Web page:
How DeAndre Hopkins to the Cardinals Impacts Fantasy Football

Mar 23, 2020
How DeAndre Hopkins to the Cardinals Impacts Fantasy Football

On March 16, the Texans traded DeAndre Hopkins and a fourth-round pick to the Cardinals for David Johnson, a 2020 second-round pick and a 2021 fourth-rounder. Hopkins is one of the top wide receiver talents in the league, exceeding 1,100 yards in five of his last six seasons and always among league-leaders in target share.

The following will explore how the trade alters the passing games for both offenses and how those changes will influence fantasy football.

How DeAndre Hopkins’ Arrival Impacts the Cardinals

Going into the 2019 season, the Cardinals were one of the most talked-about offenses in the league—first-year head coach Kliff Kingsbury was bringing his Air Raid offense to Arizona, which would be led by rookie sensation Kyler Murray. Kingsbury and Co.certainly spread defenses out, running a third of their plays out of 4WR sets. No other team rolled out four receivers on more than 9% of plays and the league average for 4WR sets for every team besides the Cardinals was 1.7%.

This, however, didn’t translate to insane passing numbers—Arizona’s 60.4% pass rate in neutral game script was the 16th highest and 17 teams attempted more passes. The Cardinals did improve from 20.6 yards per drive in 2018 (last in the league) to 30.6 yards per drive last season (19th). With a year under their belts, Kingsbury and Murray should lead an even more efficient offense in 2020 and a possible second-year leap could mean more volume for Murray and his pass-catchers.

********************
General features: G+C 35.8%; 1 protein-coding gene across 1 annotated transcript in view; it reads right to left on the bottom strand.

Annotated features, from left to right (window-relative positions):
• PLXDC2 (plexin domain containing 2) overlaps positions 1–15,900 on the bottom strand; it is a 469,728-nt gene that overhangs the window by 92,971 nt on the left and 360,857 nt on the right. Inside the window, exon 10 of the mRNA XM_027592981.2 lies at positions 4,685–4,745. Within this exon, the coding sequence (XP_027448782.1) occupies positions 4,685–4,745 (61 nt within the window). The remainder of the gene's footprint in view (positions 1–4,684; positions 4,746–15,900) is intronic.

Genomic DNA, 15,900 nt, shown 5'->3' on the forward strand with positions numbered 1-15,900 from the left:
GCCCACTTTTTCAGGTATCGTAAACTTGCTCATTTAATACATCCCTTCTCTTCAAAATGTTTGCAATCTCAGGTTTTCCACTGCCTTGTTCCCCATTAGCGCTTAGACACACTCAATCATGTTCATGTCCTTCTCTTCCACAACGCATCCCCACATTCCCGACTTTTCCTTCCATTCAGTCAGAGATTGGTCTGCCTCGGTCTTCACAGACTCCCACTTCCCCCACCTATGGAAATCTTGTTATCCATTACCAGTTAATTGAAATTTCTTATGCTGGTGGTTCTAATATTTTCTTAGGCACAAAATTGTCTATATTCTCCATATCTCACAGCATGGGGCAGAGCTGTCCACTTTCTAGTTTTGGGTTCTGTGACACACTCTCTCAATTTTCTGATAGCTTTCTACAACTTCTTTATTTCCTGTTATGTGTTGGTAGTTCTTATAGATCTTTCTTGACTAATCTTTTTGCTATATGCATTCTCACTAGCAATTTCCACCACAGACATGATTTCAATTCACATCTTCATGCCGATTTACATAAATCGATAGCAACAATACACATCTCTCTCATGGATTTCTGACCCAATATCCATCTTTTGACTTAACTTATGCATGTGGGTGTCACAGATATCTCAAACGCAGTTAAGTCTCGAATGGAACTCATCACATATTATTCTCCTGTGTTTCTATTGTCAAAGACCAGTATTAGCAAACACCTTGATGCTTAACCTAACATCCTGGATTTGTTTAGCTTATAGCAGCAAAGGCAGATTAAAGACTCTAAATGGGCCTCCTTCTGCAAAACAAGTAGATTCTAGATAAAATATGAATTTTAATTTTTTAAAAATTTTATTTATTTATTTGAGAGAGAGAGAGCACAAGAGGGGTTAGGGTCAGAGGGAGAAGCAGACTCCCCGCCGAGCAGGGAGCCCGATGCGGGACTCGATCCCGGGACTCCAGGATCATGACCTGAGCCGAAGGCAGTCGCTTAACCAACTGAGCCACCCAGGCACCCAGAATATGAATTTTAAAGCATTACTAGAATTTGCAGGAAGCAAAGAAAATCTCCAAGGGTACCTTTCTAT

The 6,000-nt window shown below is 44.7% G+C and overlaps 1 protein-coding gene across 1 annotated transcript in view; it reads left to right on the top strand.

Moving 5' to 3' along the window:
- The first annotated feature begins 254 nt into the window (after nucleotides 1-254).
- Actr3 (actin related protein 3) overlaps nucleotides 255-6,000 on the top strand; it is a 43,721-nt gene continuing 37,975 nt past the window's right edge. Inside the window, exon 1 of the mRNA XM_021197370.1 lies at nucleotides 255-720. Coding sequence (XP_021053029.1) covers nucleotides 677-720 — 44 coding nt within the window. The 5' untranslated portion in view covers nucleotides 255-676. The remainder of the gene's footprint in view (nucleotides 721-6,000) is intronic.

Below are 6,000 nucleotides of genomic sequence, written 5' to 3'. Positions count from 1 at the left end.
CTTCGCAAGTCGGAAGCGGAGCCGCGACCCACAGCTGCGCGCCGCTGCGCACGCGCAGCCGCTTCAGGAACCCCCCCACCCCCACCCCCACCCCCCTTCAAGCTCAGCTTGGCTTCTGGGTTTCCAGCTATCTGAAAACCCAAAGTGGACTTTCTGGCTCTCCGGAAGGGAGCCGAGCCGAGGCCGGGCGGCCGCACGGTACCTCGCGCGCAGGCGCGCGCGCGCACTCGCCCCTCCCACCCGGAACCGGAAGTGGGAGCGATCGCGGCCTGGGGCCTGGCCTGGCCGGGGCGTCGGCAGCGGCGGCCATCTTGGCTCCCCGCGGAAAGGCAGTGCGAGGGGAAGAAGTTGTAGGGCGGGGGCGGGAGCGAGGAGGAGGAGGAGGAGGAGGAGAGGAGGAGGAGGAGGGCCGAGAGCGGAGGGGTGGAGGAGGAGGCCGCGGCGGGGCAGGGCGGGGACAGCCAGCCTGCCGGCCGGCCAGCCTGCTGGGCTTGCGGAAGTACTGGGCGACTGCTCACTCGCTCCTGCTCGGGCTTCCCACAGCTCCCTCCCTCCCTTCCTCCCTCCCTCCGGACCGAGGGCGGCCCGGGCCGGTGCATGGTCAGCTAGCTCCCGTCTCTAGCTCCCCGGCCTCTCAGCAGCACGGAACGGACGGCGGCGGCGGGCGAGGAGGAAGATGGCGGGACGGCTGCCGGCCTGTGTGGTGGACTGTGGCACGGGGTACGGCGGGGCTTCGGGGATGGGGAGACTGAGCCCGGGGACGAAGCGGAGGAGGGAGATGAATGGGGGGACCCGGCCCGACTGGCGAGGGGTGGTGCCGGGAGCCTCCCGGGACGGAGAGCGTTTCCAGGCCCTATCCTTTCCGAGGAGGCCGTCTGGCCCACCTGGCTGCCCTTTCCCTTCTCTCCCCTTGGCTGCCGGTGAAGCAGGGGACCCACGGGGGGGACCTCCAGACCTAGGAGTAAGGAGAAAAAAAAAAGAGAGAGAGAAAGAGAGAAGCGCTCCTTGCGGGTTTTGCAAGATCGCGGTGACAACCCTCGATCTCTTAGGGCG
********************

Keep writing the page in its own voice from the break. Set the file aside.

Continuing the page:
Murray’s leading receivers, Larry Fitzgerald and Christian Kirk, finished the season with 109 and 108 targets, respectively, both accounting for roughly 20% of Arizona’s target share but Kirk played only 13 games, putting him on a 133-target pace over 16 games. End-of-season targets are where the similarities end. Kirk ended the season with an average target depth of 10.0 yards compared to a 7.9-yard average depth of target (aDOT) for Fitz—29 targets of 15+ yards went to Kirk and 20 went to Fitzgerald. A more glaring difference is how Kingsbury used his two primary receivers. Consider where both players were lined up for each of their targets last season.

Percentage of Targets by Alignment, 2019
Player Left Wide % Left Slot % Right Wide % Right Slot % Left % Right % Slot %
Larry Fitzgerald 7.4% 40.7% 5.6% 42.6% 48.1% 48.1% 83.3%
Christian Kirk 6.6% 9.4% 38.7% 34.0% 16.0% 72.6% 43.4%

Data courtesy of SportsInfoSolutions

Kirk’s targets came almost exclusively on the right side of the formation but he was utilized almost as much in the slot as he was on the outside. Fitzgerald worked primarily out of the slot but lined up on both sides of the ball. The question that fantasy owners must answer is how the alpha Hopkins will disrupt target shares in Arizona, assuming that Hopkins continues his massive target share.

To begin to answer that question, here’s a breakdown of how Hopkins was used last season in Houston.

Percentage of Targets by Alignment, 2019
Player Left Wide % Left Slot % Right Wide % Right Slot % Left % Right % Slot %